A study by scientists from Unesp (Universidade Estadual Paulista), published in the scientific journal PLOS, showed that the progress of the destruction of the Cerrado is directly related to the increase in the number of dengue cases in the region.
The work shows that if the pace of deforestation continues similar to the current one, in 2030 the entire Cerrado region will see a significant increase in cases of the disease, transmitted by the Aedes aegypti mosquito, of African origin.
“An increase in dengue cases is associated with a decrease in cerrado vegetation,” says forest engineer Arlindo Ananias Pereira da Silva of Unesp, lead author of the study.
“If there is no specific and logical public policy, some areas will have a very large impact,” he adds.
The state of greatest concern is the state of Minas Gerais. From 2,200 cases per 100,000 residents, disease records will rise to 4,000 per 100,000 residents.
To prevent the fall from coming to fruition, scientists warn, the country will have to control deforestation and adopt new environmental and public health policies.
In 2020, there were 2.7 million cases of dengue fever worldwide. Of this total, 36.5% was in Brazil. More than half of them are registered in the Cerrado. From 2008 to 2019, dengue fever killed 6,400 people on Brazilian soil.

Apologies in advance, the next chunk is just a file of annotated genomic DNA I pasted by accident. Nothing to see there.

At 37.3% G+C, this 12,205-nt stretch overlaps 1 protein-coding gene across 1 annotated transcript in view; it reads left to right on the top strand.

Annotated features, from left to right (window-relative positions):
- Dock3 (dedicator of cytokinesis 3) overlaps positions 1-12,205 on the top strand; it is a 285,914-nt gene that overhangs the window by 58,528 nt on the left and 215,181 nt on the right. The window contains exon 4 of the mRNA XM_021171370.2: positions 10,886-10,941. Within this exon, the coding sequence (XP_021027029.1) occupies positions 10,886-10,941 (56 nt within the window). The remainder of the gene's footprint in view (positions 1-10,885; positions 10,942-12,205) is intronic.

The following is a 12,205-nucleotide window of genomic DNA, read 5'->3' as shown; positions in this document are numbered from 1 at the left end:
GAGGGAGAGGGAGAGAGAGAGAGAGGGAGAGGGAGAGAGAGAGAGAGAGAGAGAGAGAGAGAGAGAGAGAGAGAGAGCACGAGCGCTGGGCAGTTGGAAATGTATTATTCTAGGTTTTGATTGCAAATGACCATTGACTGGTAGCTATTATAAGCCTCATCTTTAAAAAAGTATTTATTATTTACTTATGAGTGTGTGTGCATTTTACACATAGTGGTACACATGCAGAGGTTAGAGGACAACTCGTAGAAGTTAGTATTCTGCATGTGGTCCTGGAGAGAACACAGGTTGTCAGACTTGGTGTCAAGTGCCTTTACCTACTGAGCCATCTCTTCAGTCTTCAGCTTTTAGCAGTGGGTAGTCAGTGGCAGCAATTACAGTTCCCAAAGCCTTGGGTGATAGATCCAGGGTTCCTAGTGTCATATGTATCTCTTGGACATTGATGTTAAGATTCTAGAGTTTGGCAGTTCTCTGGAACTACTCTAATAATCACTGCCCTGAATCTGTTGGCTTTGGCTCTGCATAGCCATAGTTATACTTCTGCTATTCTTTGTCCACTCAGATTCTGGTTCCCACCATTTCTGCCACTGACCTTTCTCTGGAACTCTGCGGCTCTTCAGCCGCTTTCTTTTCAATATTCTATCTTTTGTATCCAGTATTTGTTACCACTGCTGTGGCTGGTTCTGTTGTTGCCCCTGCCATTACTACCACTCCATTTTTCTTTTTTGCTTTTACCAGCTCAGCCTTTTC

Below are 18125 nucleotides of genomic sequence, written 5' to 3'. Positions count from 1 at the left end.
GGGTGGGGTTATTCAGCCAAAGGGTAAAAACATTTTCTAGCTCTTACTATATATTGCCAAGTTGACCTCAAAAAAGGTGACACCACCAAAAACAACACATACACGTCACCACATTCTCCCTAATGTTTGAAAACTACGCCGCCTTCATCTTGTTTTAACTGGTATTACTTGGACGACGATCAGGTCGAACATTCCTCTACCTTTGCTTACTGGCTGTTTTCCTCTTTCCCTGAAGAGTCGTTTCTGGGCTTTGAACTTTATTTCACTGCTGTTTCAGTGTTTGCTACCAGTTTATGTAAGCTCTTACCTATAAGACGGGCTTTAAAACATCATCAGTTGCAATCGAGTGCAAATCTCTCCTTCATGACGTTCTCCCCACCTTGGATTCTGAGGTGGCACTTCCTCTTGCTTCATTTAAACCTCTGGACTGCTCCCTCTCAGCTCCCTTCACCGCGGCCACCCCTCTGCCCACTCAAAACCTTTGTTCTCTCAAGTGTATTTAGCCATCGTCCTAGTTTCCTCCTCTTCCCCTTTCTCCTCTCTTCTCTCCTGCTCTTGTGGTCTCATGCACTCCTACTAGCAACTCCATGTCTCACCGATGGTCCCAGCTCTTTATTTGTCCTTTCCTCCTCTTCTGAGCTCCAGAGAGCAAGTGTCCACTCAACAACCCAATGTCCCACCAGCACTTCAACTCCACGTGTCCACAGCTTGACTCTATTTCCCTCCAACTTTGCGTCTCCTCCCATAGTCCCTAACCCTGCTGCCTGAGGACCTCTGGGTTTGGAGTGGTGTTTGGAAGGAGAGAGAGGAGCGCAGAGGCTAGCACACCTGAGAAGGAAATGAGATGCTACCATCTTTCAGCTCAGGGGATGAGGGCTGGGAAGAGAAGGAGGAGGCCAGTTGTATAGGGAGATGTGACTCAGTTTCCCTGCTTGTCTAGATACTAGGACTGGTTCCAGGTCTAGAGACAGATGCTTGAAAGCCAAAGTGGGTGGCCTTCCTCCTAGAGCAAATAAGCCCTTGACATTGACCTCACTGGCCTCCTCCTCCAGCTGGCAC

Deforestation and monoculture
The progression of Aedes aegypti in the tropics is associated with urbanization, especially in cities without basic sanitation infrastructure. Habitat loss and a reduction in the number of natural predators “push” the insect into urban areas, leading to the spread of dengue.
“When a mosquito enters a forest environment, there are means to control it, with predators and also because of the vegetation, the microclimate,” the researcher explains.
“With deforestation and monocultures, you increase temperatures, expand food supplies and reduce natural predators; that’s all the mosquito wants to reproduce,” he says.
The Cerrado originally occupied just over 20% of Brazilian territory. However, since the early 1970s, it has come under great pressure from the agribusiness, which has been intensified in subsequent years.
Since 2005, according to the study, the rate of deforestation has decreased. But in 2020, there was an increase of 13.2% compared to the previous year. Currently, the biome concentrates most of the country’s agricultural production.
After the Atlantic Forest, Cerrado is the biome that has experienced the most changes due to human occupation. It is considered one of the 25 ecosystems on the planet that are in danger of extinction.
Currently, according to Inpe (National Institute for Space Research), an agency affiliated with the Ministry of Science and Technology, approximately 34% of Cerrado’s original acreage remains.
More pessimistic scientists fear that by 2030, the entire ecosystem could be destroyed.
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